introduction to the issue of beauty

Date: Wed, 15 Sep 1999 09:24:21 -0400 (EDT)


Daniel (, in his fine contribution to this
discussion of premodern American style, helpfully added the element of
personal taste. "Personally," he wrote, "I like the Victorian style
because I see the beauty in their words." I suppose it should not go
without saying that personal preference is crucial and perfectly
legitimate here, in appreciating poetry and in all our discussions--even
those that aspire to the purely critical or analytical.

For the moment I'm interested in saying just this: William Carlos Williams
is going to be the most prominent and passionate advocate of modernism on
the principle that

		words are *not* beautiful things or beautiful thoughts...
		they're words! 

and		poems are not natural features of life and landscape....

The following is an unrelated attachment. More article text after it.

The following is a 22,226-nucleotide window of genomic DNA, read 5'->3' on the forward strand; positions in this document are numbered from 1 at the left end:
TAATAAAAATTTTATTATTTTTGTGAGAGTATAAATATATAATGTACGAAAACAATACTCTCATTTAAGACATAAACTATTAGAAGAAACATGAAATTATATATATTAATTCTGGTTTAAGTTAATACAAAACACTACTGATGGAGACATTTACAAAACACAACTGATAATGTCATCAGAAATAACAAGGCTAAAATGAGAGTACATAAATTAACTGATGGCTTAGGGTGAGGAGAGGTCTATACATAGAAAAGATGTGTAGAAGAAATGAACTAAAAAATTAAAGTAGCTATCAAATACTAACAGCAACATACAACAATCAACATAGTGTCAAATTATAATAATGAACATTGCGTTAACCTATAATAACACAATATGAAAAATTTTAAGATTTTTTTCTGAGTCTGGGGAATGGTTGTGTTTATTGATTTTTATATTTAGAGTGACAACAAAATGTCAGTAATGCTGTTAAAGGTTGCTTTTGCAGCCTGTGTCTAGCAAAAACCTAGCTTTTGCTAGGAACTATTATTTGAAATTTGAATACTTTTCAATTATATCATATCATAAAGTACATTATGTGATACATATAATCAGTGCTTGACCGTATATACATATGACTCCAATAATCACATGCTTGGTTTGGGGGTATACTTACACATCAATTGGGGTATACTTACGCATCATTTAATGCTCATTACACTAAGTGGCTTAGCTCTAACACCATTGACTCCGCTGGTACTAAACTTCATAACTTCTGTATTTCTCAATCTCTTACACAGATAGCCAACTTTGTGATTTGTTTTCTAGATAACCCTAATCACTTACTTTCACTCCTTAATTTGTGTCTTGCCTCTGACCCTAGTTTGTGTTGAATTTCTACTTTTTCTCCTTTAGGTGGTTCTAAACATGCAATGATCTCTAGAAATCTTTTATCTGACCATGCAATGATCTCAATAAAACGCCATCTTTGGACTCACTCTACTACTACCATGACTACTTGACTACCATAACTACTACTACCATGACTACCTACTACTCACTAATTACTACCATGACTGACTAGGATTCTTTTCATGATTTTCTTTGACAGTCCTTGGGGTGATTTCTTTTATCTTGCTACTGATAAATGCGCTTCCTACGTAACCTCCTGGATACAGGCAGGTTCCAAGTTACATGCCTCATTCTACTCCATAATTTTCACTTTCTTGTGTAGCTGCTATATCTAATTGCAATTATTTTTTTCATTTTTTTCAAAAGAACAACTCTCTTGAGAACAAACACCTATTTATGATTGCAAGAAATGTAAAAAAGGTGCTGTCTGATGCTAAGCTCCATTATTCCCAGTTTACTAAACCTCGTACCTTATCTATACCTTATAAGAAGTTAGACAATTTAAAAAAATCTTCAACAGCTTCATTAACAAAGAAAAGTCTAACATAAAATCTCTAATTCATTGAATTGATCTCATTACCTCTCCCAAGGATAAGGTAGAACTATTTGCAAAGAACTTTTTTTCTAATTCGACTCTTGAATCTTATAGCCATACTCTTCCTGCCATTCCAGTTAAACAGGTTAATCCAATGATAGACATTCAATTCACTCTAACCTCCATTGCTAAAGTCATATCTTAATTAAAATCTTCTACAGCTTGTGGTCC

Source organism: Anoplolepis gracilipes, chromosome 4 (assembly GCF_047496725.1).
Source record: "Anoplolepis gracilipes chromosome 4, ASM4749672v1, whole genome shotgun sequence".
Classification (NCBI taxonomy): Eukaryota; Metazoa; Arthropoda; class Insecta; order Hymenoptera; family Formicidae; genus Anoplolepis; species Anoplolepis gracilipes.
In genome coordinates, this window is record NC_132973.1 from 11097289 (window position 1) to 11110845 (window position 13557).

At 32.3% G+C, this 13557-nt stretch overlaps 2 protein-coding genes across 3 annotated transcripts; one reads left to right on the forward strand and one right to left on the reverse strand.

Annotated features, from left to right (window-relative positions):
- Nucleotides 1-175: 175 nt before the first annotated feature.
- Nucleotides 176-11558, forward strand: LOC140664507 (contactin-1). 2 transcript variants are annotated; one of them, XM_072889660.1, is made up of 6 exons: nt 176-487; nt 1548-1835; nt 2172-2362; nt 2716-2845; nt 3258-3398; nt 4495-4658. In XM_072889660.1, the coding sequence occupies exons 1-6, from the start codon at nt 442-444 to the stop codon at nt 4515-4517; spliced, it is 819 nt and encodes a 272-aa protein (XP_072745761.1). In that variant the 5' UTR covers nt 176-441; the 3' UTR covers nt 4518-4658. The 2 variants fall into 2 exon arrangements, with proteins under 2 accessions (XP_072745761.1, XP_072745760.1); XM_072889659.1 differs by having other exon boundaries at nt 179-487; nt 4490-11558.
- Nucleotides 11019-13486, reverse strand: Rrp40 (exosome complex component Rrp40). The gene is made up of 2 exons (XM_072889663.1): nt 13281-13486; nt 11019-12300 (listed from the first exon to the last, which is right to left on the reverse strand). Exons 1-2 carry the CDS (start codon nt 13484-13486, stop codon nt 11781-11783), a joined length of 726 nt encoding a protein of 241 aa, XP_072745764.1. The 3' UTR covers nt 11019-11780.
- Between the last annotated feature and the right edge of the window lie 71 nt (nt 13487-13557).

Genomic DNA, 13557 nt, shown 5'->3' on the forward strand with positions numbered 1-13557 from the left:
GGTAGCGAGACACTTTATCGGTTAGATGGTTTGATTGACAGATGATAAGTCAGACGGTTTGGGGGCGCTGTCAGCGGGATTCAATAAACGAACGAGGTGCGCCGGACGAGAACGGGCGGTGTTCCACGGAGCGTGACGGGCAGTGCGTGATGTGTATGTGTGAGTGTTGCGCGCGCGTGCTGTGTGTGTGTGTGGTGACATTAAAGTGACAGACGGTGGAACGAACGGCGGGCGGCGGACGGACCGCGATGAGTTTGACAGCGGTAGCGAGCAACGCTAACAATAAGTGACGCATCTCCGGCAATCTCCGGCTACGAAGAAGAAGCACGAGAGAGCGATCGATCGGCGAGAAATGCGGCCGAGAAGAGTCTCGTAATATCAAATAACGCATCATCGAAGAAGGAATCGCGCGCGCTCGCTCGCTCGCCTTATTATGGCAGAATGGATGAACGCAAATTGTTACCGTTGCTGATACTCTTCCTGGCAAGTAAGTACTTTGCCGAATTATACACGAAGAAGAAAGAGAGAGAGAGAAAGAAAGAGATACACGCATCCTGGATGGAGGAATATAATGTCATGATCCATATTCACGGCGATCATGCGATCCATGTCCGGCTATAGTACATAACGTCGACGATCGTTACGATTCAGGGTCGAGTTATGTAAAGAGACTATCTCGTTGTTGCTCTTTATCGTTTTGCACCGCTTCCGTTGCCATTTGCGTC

they're words; they're made; they're CONSTRUCTED!

Poems are made of bits of alphabet.

So (I'm kidding here....) it's Bill Williams versus Daniel Scott! Have it
on, guys! Let's do the argument! Go for it.  :)

Modernism was a provocation, a challenge, a kind of radicalism. It makes
us ask:

		1. What is beauty?
		2. Can something so consciously MADE, so utterly
		   CONSTRUCTED, be beautiful? (a new kind of beautiful?)
		3. Can language that is designed to be beautiful
		   in its loftiness and/or its ability to describe
	           the natural/actual world be said legitimately
		   to be *not* beautiful (that's what Williams would

Now we're at the nub of the issue.....


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